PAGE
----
EU 2024: Half-way there, the sprint begins   

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There are three months left before this year’s EU elections on 6 to 9 June. By the end of March, a complete list of Spitzenkandidaten for the top European Commission job should be finalised. Since January, the pace of weekly political and legislative developments in Brussels has not slowed down. Previously contested laws such as the Nature Restoration law have been finalised, while others including the Corporate Sustainability Due Diligence Directive have been held hostage. The last two-month sprint begins before the last Plenary session of the current Parliament on 22 to 25 April.

No slowing down

In the course of February and the beginning of March, almost all European groups, that recognise the Spitzenkandidaten process, have put forward their candidates for the role of the next European Commission president. The Greens presented their duo as the first ones, Terry Reintke (Germany) and Bas Eickhout (the Netherlands). The European Left chose Walter Baier, a member of the Austrian Communist Party and the current president of the European Left, as their candidate. Similarly, the PES and the EPP, the two largest European parties, also put forward one candidate each. The two largest parties decided to bet on their current Commissioners. Nicolas Schmit from Luxembourg, the current Commissioner for Jobs and Social Rights, was officially confirmed on 2 March as the candidate for the PES (S&D Group in the Parliament). And as expected, the EPP announced on 7 March that Ursula von der Leyen will be their nominee. The last political group, the ALDE liberals (Renew in the Parliament), are expected to announce their candidate(s) at their 20-21 March European congress.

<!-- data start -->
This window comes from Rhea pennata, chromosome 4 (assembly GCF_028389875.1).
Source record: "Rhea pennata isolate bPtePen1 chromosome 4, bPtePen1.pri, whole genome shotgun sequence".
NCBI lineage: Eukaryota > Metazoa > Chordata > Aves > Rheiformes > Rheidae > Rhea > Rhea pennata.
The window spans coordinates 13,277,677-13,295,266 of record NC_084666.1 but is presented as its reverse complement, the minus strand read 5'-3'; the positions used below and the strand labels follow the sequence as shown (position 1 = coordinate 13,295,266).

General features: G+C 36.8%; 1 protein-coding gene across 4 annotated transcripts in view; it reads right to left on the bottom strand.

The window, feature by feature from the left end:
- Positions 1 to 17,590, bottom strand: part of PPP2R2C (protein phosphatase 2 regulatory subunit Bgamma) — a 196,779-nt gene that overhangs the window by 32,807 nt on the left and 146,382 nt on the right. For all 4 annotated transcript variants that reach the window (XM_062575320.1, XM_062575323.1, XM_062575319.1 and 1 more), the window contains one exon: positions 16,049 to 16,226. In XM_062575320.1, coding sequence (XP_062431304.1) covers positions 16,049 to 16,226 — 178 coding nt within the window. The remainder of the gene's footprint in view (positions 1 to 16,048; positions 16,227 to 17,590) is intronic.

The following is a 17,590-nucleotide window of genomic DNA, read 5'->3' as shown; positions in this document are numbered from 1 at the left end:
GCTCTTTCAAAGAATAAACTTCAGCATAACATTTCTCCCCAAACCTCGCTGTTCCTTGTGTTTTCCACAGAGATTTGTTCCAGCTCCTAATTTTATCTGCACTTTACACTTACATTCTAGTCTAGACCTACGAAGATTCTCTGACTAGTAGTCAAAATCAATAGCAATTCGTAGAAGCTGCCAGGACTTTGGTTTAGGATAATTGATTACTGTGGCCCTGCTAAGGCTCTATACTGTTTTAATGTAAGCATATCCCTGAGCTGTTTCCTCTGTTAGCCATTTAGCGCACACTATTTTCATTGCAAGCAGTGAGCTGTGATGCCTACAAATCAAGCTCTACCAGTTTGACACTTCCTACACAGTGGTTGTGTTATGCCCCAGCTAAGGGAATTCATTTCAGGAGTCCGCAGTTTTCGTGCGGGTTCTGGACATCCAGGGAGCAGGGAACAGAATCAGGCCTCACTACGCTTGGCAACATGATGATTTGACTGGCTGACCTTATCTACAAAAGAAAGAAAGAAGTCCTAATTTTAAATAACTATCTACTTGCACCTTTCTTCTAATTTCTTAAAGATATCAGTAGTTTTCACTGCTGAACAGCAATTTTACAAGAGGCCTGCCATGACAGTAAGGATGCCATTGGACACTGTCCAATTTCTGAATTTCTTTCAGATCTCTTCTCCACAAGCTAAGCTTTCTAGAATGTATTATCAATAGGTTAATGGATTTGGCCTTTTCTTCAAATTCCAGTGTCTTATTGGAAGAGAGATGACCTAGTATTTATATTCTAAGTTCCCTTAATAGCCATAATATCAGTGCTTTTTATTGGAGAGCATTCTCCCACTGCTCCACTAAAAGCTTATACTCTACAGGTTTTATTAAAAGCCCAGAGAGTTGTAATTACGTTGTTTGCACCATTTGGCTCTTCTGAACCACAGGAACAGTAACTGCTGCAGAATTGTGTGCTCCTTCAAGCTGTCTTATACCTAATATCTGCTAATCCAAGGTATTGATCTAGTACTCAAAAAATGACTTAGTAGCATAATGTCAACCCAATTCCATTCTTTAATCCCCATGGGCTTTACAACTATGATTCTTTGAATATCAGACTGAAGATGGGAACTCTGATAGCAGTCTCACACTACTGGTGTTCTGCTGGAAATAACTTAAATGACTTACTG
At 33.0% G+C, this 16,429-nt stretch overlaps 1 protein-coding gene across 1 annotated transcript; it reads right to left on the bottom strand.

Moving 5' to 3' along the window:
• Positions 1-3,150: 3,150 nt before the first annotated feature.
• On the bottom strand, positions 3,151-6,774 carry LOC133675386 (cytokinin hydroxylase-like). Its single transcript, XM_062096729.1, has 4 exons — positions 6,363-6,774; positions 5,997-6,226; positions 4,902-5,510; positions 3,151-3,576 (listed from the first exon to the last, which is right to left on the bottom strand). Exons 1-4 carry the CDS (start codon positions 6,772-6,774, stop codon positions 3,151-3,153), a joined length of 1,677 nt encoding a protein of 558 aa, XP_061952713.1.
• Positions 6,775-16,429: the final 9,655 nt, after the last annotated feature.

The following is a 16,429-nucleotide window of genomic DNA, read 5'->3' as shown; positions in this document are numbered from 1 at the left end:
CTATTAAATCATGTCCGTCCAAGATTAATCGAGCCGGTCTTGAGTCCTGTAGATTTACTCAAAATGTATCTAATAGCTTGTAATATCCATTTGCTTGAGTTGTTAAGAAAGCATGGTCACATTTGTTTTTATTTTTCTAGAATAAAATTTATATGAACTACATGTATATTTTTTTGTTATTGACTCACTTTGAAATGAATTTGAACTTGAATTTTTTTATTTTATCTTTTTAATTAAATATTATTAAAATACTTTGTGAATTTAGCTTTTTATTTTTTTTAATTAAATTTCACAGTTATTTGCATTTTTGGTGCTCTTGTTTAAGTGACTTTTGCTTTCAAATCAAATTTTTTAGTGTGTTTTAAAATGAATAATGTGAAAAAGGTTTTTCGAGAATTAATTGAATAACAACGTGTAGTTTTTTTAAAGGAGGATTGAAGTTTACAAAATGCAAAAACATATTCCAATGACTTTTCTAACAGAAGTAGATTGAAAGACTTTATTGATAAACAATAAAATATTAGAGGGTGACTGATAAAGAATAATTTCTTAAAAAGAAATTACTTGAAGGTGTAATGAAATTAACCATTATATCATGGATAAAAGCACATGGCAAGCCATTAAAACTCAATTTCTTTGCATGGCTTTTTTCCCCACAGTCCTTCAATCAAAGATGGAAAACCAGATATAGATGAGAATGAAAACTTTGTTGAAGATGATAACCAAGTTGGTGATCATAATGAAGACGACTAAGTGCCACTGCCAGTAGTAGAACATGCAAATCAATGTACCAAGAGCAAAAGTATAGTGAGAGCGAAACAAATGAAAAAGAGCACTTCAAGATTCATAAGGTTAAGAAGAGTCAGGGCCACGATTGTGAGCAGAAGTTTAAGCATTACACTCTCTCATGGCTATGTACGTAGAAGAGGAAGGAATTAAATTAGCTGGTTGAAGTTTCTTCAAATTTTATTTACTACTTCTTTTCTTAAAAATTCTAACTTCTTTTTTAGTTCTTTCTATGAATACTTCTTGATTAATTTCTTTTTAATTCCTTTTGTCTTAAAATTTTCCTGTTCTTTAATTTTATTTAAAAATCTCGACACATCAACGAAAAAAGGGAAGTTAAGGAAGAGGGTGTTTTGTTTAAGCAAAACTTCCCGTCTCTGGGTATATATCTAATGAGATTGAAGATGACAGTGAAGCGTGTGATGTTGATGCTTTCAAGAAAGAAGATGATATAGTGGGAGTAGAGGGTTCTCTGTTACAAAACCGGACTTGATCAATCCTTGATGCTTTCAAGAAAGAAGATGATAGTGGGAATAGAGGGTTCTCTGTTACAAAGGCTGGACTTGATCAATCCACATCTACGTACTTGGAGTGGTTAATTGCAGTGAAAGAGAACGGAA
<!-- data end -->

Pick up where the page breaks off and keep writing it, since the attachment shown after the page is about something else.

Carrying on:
According to the February polls, the EPP and the S&D will remain the two biggest parties in the Parliament. As in January, the third place now goes to the far-right ID party (Identity and Democracy) with an expected 91 seats. In the race for fourth place, the ECR (European Conservatives and Reformists), the other far-right party, is one vote ahead of the liberal centrist Renew which is currently polling at 82 seats. On the left side of the spectrum, The Left is slowly catching up with the Greens, with a projected 45 seats. The Greens are projected to gain a total of 49 seats in the next Parliament.

Time to roll up the sleeves

Before MEPs and their staff pack their bags to either leave Brussels forever or tour their country in the hope of re-election, there is still some time to engage with the latter. As the next Parliament could be composed of up to 60% newcomers, it is even more essential to engage with senior MEPs seeking re-election. If re-elected, they will play a crucial role in the next mandate by taking the lead on the hearings of the next Commission President and other Commissioners. You can engage with them by scheduling a one-on-one meeting with an MEP to discuss your organisation’s take on the next mandate’s priorities and agenda or take a more public approach and try to get an MEP to endorse your pledge. Just one example: MEP Sirpa Pietikainen, (EPP, Finland) who is likely to return and was ranked amongst the top 10 influential MEPs on social policy, and one of the strongest supporters for higher climate targets, publicly signed a pledge for a zero waste Europe, ensuring that the issue of waste is not forgotten and continues to be a topic of discussion in the next mandate.


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